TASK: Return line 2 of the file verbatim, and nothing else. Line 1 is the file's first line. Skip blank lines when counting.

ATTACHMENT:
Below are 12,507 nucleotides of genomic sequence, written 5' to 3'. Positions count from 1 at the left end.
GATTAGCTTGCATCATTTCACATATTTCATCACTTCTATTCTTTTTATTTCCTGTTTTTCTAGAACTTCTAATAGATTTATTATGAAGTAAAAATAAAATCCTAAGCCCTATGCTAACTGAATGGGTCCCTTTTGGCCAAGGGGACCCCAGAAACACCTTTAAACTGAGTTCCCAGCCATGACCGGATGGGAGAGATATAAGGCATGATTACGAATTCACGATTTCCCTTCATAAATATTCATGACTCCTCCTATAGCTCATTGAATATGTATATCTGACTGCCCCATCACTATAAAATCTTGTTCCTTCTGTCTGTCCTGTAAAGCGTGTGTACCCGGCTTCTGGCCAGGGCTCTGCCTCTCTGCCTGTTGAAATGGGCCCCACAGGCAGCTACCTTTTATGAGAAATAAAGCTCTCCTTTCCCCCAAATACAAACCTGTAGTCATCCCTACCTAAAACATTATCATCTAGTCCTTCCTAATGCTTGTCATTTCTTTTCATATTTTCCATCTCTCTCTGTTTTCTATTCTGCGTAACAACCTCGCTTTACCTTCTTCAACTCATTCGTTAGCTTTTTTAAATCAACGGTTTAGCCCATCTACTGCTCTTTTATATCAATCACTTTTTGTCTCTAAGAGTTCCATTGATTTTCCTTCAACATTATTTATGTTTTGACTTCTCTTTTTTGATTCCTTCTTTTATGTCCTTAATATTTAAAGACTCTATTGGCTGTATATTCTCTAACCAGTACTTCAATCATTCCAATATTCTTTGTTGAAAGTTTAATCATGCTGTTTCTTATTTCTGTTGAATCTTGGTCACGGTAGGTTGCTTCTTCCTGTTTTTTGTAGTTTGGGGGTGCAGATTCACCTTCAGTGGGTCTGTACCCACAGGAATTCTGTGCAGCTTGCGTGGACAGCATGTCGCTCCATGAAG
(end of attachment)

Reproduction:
GATTAGCTTGCATCATTTCACATATTTCATCACTTCTATTCTTTTTATTTCCTGTTTTTCTAGAACTTCTAATAGATTTATTATGAAGTAAAAATAAAATCCTAAGCCCTATGCTAACTGAATGGGTCCCTTTTGGCCAAGGGGACCCCAGAAACACCTTTAAACTGAGTTCCCAGCCATGACCGGATGGGAGAGATATAAGGCATGATTACGAATTCACGATTTCCCTTCATAAATATTCATGACTCCTCCTATAGCTCATTGAATATGTATATCTGACTGCCCCATCACTATAAAATCTTGTTCCTTCTGTCTGTCCTGTAAAGCGTGTGTACCCGGCTTCTGGCCAGGGCTCTGCCTCTCTGCCTGTTGAAATGGGCCCCACAGGCAGCTACCTTTTATGAGAAATAAAGCTCTCCTTTCCCCCAAATACAAACCTGTAGTCATCCCTACCTAAAACATTATCATCTAGTCCTTCCTAATGCTTGTCATTTCTTTTCATATTTTCCATCTCTCTCTGTTTTCTATTCTGCGTAACAACCTCGCTTTACCTTCTTCAACTCATTCGTTAGCTTTTTTAAATCAACGGTTTAGCCCATCTACTGCTCTTTTATATCAATCACTTTTTGTCTCTAAGAGTTCCATTGATTTTCCTTCAACATTATTTATGTTTTGACTTCTCTTTTTTGATTCCTTCTTTTATGTCCTTAATATTTAAAGACTCTATTGGCTGTATATTCTCTAACCAGTACTTCAATCATTCCAATATTCTTTGTTGAAAGTTTAATCATGCTGTTTCTTATTTCTGTTGAATCTTGGTCACGGTAGGTTGCTTCTTCCTGTTTTTTGTAGTTTGGGGGTGCAGATTCACCTTCAGTGGGTCTGTACCCACAGGAATTCTGTGCAGCTTGCGTGGACAGCATGTCGCTCCATGAAG